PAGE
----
16 Brilliant Marketing Email Campaign Examples

Marketing Email Campaign Examples

Email marketing is an easy way to communicate with your customers that has a high return on investment. Email marketing has an ROI of 400%, meaning you can make $40 for every dollar you spend. 

In Omnisend’s Ecommerce Statistics Research, email marketing, including manual one-off campaigns and automated emails, had conversion rates ranging from 6.82% to 52.92%. In other words, more than half of all recipients of welcome messages purchased something after receiving the message.  

Today, we’re sharing 16 of our favorite email marketing examples. We’ll also explain why we love them and how to use them yourself. 

First, let’s define email marketing. 

Email marketing campaigns are sequences of emails sent from a business to its customers or prospects. The purpose of email marketing campaigns is to attract new customers, retain existing customers, build brand awareness, nurture leads, and win (back) sales. 

You can generate sales and customers through an email marketing campaign that gets recipients to act, just like these: 

1. Netflix

Streaming channels are subscribed to by more than half of US households. Netflix’s emails have become more targeted as several platforms compete for our attention.  

The Netflix email provides a curated list of new shows based on the customer’s watch history. There is plenty of visual support for the new releases and a CTA that encourages viewers to watch the trailers.  

What Makes It Work  

Users are enticed to head over to Netflix to check out the new content through the CTAs in this email.   

2. Tory Burch

Tory Burch makes you look twice, with ever so subtle motion in their email. What a cool idea, huh? In their inboxes, Tory Burch’s email stands out from all the immobile emails from their competitors. Thanks to this small bit of animation, Tory Burch’s email stands out from the rest. By framing the promotion as a “private” sale, they also leverage exclusivity. This type of positioning often makes the recipient feel special, which encourages them to take advantage of the special opportunity.  

What Makes It Work  

There is nothing worse than receiving a boring, impersonal email. In this email, those expectations are subverted without going overboard. 

3. UncommonGoods

Your calls to action should create a sense of urgency (and a few thousand of those may have come from us). Leads take action when they see that, right? Through its emphasis on acting now, UncommonGoods successfully creates a sense of urgency.  

What Makes It Work  

This email asks, “Don’t you think Mom would’ve liked a faster delivery?” Yes, she would. Without sounding too hard-sell and sales-y, it creates a sense of urgency to act right now. I appreciate you reminding me before it’s too late – I don’t want my gift to arrive after Mother’s Day and get into trouble. 

4. JetBlue

JetBlue kills the email marketing game, every time. With this cheeky email campaign, they continue to deliver their distinct marketing style. It’s funny, clever, and fresh. What’s not to love? It’s a lovable campaign that’s promotional without being pushy, thanks to the header, the clever points, and the actionable, contrasting CTA.  

What Makes It Work  

The copy is full of friendly personality and airline jokes. It reads as if it came from a friend, which will help earn a positive response. 

5. Rip Curl

Rip Curl opens this email with bold, powerful words: JOIN THE REVOLUTION. With a headline that jumps off the page, Rip Curl, an Australian surf sportswear retailer, combines urgency with our psychological need to belong. In this positioning, people are led to believe that there is a “revolution” taking place, and it’s time for them to join in.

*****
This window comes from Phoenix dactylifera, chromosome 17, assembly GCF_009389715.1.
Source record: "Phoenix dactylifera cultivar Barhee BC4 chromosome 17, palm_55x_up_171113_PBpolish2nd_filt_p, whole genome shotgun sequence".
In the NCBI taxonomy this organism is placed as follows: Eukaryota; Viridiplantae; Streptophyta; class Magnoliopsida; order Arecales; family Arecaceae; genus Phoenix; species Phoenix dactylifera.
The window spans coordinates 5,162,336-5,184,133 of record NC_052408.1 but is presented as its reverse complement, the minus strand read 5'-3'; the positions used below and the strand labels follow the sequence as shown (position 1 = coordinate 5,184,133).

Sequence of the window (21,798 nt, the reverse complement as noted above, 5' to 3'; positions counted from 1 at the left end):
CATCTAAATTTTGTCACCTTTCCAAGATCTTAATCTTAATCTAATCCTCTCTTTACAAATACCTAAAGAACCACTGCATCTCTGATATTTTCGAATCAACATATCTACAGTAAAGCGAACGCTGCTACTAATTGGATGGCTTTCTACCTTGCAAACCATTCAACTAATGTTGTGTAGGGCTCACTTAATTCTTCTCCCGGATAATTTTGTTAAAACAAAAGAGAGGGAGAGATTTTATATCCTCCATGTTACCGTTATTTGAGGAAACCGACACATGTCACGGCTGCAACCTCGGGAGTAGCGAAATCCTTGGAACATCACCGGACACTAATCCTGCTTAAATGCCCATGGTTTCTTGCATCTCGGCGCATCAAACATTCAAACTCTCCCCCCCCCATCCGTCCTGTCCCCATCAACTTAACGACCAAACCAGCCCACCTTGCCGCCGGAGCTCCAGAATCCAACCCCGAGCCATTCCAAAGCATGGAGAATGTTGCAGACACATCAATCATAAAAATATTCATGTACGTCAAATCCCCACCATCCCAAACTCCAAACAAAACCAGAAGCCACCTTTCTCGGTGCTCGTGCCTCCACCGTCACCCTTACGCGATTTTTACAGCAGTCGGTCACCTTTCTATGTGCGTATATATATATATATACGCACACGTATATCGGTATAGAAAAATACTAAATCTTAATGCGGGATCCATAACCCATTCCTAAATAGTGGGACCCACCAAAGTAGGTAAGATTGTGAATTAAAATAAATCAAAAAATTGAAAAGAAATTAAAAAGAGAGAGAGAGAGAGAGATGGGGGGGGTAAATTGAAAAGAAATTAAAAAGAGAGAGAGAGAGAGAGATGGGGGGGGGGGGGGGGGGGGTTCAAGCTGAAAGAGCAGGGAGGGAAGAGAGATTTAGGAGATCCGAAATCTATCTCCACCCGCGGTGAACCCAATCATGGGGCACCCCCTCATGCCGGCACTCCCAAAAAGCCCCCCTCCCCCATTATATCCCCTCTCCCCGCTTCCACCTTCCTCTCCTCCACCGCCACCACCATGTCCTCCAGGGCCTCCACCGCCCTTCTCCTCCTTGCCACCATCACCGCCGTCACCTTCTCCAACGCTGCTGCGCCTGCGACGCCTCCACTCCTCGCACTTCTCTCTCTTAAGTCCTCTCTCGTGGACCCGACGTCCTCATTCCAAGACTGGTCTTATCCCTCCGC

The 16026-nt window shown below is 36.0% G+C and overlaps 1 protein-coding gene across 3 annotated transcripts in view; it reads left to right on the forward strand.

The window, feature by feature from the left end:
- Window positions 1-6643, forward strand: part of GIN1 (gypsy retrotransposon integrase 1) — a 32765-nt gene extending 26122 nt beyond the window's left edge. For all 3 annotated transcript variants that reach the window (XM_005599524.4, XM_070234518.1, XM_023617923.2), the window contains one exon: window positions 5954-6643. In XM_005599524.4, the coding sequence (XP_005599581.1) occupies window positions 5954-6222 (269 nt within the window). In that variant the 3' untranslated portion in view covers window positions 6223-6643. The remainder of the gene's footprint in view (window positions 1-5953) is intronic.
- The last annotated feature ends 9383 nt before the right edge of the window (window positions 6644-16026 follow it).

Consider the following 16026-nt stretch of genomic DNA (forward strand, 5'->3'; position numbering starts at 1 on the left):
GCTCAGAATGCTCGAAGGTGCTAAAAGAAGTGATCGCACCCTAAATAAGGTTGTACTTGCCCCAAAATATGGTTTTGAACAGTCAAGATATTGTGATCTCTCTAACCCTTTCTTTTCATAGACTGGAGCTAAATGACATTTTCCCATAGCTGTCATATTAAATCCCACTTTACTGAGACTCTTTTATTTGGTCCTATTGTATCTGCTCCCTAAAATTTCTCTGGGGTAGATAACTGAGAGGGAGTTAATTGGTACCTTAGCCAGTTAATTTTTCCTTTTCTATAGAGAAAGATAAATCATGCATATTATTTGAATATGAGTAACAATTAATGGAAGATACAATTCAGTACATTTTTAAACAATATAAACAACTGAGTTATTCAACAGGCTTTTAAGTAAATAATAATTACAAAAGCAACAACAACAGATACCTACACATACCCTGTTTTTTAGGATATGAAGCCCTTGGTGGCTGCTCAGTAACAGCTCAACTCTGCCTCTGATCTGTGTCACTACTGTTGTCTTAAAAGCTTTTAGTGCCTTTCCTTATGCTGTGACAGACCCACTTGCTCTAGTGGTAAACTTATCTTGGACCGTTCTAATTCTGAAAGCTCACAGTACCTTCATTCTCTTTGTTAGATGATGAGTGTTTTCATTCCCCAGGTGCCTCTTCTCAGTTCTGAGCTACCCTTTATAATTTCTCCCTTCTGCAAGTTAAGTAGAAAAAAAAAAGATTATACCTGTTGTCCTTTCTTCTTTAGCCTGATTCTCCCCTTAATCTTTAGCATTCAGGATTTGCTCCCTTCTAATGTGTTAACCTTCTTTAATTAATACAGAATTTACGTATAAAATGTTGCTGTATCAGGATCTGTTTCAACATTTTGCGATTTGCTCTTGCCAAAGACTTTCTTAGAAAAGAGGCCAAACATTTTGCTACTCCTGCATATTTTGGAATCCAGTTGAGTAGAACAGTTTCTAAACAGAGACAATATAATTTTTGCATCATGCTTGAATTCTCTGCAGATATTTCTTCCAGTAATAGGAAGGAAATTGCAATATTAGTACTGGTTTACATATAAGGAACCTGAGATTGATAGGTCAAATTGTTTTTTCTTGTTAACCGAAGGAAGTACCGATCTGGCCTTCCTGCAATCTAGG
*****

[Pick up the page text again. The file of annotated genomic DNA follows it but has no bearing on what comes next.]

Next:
What Makes It Work  

This email aims to motivate people to purchase this sleek watch as a way to be part of something bigger than themselves. 

6. Charity water

Most people forget to mention transactional emails when they talk about email marketing. You receive these emails after taking a certain action on a website. You might receive an update on the status of your order after filling out a form or purchasing a product. These are usually plain text emails that marketers set and forget.  

Charity: water took an alternative route. An individual’s donation to a charity: water project travels a long way. The majority of charities don’t let donors know how their money is making an impact over time – charity: water does. With the project timeline and accompanying table, you don’t even have to read the email – you know right away where you stand.  

What Makes It Work  

In an effort to stay top-of-mind and increase future participation, it keeps the audience engaged and demonstrates the impact of their actions. 

7. Uber

Uber’s emails are beautiful because they are simple. Subscribers receive emails such as the one below alerting them to deals and promotions. It’s perfect for subscribers who are skimming the email quickly because the description is brief and the CTA is clear.  

These are followed by a more detailed yet still simple explanation of how the deal works.  

Uber’s emails also have a consistent design with its brand. Emails are decorated with bright colors and geometric patterns, just like the app, website, social media photos, and other parts of the visual branding.  

What Makes It Work  

The company’s marketing and communications assets tell the brand’s story, and Uber has mastered brand consistency. 

8. Paperless Post

When you think of holiday email marketing, your mind might jump straight to Christmas, but you can create campaigns around other holidays throughout the year.  

For example, take a look at the email below from Paperless Post. This email header provides a clear CTA with a sense of urgency. The subheader then asks, “Wait, when is Mother’s Day again? Did I buy her a card?”.  

The simple grid design below this copy is easy to scan and quite attractive. You’ll be taken to a purchase page if you click on any of the card pictures.  

What Makes It Work  

By prompting the recipient to do something they may have forgotten (send a card), it earns a positive sentiment. It saves the recipient from feeling guilty about forgetting Mother’s Day and provides a solution. 

9. Crew Factory

Wrapping gifts is a struggle for many of us. For those unable to pull off a Pinterest-like wrap job, J.Crew Factory created this email as a solution: gift cards. With the email, both in-store and online options are offered for picking up a gift card.